"The Most Important Thing" by Howard Marks is a book that will help you in thinking about the three most important elements of investing: price, value, and risk.
After all, your goal as an investor is to maximize your risk-adjusted returns and these three are the key metrics to use to make your investment decisions.
"The Most Important Thing" is a must read for value investors. In the book, Marks talks extensively about how to think about value and how to go about purchasing it.
Marks believes you should try to evaluate the "intrinsic value" of the security you are considering buying.
"The most we value investors can hope for is to be right about an asset's value and buy when it's available for less."
Doing so requires a good deal of skepticism.
According to Marks, many investors think: "it's a good company; let's buy the stock" whereas a more perceptive investor might think: "it's a good company, but everyone thinks it's a great company, and it's not. So the stock's overrated and overpriced; let's sell."
You need to look not just at the surface but dig deeper and ask probing questions.
In Marks' view, this level of skepticism is what differentiates a first level from a second level thinker. Which are you?
He argues that second level thinking can help you outperform the market. If you keep your mind open and are prepared to dig beneath the surface then opportunities can open up that you didn't know existed.
Marks outlines how thinking as a contrarian allows you to see big price moves as giving you more opportunities. In a very poor market, you may have the chance to buy excellent assets off motivated sellers.
The key is to recognize these market swings and then not being afraid of diverging from the crowd. Being a contrarian just for the sake of it isn't going to help you but do not be afraid to make your own decisions and invest in situations that look attractive to you once you've weighed up the facts.
Marks talks about cycles and how you need to be aware of them.
Prices will go up and down but stocks rarely go to zero. This means price falls can open up opportunities for you.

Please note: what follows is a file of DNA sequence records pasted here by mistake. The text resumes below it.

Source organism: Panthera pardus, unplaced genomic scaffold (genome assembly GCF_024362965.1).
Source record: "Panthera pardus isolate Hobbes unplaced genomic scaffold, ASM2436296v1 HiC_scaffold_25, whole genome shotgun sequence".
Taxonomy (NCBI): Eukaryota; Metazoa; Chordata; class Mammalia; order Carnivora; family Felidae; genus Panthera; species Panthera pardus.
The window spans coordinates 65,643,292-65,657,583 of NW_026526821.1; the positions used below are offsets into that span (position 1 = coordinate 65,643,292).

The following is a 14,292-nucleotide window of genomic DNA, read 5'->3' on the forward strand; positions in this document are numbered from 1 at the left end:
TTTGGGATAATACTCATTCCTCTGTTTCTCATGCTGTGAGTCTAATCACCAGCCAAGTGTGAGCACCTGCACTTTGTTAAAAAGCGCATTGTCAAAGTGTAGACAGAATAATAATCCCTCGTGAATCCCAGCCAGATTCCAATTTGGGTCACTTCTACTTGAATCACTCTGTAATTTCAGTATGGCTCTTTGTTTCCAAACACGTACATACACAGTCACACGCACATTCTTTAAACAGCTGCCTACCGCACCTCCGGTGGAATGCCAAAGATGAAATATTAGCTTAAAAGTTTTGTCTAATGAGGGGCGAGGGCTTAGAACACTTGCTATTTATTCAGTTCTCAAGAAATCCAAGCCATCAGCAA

These cycles are self correcting in many ways. Strong markets can lead more competitors coming into the market, increased production, and more pricing pressure.
This can lead to lower returns on capital invested which means the boom can reverse.
If the market goes down far enough then returns become so poor that companies (and producers) leave the market which reduces production. This can result (for those that are left) in an ability to raise prices, increasing margins and work in a marketplace with less competition. This should reverse the cycle and lead to increasing returns.
In terms of price drops, we think there are times to be wary and times when they can present opportunity. Stocks that generate large amounts of cash and have little or no debt and diverse revenue streams can look very interesting after a price drop. This sort of security may merit further investigation.
If a stock drops a long way but has a large amount of debt or is not generating cash then the company could be forced to raise capital.
This can result in permanent value destruction (such as AIG during the financial crisis) and may not be such a compelling opportunity. Each situation is unique and it is up to you, as an investor, to study the individual situation and see if you can form an opinion.
If you can't form an opinion, no problem, just move onto the next security and no harm is done.
"The Most Important Thing" mentions many other attributes that can help you as an investor. Marks talks extensively about risk and how to recognize it.
He also highlights crucial attributes of excellent investors, such as:
In short, "The Most Important Thing" is an excellent book by a terrific investor.
It makes our shortlist of the best books on investing and is well worth a read for a serious investor.